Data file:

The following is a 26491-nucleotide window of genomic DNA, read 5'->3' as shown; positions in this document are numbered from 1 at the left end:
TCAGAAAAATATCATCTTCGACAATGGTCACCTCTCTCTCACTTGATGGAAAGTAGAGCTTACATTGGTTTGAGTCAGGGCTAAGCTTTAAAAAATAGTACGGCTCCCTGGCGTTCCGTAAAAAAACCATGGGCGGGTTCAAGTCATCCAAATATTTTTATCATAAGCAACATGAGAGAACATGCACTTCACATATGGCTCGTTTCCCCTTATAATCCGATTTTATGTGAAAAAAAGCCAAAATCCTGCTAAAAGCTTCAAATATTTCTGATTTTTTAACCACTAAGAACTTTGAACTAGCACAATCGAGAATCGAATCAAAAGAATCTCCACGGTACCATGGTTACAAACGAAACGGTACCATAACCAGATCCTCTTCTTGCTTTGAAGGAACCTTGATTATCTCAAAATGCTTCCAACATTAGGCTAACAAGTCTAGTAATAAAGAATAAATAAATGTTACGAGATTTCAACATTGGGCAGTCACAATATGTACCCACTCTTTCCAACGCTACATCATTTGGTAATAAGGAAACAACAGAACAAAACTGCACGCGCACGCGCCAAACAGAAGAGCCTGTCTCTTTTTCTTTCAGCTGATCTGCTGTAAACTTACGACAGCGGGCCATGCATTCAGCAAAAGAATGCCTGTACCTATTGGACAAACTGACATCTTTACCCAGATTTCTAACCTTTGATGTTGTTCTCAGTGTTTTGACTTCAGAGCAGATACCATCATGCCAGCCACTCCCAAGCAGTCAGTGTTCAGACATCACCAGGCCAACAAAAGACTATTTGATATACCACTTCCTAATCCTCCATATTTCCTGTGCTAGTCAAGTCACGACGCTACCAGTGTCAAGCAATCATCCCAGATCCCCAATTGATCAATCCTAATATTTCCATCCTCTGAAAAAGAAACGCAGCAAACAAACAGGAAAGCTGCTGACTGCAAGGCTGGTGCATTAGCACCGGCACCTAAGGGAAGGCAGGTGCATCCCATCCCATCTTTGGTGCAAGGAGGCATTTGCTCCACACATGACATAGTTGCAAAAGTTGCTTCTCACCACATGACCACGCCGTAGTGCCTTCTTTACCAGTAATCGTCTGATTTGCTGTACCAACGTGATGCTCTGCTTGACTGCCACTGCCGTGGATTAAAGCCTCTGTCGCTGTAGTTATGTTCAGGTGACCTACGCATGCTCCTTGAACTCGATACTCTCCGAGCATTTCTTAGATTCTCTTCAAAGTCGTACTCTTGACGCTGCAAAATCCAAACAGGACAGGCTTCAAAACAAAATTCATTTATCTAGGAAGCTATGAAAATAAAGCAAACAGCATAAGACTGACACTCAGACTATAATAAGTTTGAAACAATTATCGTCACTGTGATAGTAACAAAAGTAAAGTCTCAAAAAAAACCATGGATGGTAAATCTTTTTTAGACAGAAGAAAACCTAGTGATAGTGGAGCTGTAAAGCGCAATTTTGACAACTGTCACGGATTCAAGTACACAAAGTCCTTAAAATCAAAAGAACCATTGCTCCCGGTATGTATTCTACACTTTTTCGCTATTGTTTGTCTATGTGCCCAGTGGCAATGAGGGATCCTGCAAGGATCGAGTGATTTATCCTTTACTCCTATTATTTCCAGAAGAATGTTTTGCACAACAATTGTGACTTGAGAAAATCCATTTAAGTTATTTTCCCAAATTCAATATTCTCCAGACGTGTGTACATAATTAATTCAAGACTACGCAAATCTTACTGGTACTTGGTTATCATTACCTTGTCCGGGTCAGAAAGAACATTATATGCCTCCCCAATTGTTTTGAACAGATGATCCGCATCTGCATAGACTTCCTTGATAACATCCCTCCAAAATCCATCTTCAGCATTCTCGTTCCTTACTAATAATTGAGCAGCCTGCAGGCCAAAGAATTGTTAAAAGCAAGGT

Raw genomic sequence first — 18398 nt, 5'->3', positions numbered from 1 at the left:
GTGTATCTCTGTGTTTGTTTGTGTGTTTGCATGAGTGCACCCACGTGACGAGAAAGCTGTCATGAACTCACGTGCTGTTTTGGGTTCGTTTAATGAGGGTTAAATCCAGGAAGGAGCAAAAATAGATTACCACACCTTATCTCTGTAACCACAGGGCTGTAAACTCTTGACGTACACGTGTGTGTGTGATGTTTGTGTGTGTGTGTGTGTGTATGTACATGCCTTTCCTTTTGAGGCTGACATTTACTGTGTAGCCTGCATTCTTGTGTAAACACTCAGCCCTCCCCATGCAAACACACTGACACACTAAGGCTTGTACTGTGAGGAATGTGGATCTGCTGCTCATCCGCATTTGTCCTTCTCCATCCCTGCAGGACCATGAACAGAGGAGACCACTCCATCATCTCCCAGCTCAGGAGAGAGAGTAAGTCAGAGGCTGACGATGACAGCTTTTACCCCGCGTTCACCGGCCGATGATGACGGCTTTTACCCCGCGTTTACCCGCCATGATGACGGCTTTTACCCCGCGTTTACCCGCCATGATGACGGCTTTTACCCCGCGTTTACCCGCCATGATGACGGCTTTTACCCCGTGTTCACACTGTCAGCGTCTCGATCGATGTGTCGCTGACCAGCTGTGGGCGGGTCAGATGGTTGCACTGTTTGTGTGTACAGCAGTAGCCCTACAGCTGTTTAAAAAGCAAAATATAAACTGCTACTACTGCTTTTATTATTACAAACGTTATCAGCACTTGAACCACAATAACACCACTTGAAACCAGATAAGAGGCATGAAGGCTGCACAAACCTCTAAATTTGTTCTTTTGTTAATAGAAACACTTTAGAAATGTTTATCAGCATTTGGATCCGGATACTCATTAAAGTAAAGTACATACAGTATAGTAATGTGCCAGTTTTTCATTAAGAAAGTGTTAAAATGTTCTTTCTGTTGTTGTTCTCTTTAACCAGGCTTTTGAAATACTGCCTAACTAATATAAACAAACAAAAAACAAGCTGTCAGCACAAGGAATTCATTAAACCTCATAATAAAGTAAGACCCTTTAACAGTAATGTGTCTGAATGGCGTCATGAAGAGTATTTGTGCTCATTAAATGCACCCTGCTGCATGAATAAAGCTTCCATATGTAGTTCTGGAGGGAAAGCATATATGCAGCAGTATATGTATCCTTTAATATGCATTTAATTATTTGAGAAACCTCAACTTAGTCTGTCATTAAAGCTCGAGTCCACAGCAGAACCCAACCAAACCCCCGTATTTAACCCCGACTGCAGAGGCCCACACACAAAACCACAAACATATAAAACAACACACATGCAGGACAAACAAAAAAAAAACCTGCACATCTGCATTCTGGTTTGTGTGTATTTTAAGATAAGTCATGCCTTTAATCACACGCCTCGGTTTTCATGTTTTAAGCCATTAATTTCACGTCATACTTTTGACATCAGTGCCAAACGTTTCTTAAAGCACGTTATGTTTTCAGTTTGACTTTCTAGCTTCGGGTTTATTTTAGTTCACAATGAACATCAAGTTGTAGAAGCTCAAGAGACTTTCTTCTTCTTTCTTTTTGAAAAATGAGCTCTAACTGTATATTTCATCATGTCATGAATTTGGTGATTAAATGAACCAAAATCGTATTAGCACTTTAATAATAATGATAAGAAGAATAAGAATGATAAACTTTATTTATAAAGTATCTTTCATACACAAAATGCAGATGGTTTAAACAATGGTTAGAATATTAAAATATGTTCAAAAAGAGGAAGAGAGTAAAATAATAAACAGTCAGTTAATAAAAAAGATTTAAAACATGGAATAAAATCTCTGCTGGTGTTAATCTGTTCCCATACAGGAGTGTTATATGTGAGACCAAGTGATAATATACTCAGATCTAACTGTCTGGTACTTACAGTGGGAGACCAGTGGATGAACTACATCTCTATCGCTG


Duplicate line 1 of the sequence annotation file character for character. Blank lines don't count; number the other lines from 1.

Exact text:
The following is a 26491-nucleotide window of genomic DNA, read 5'->3' as shown; positions in this document are numbered from 1 at the left end: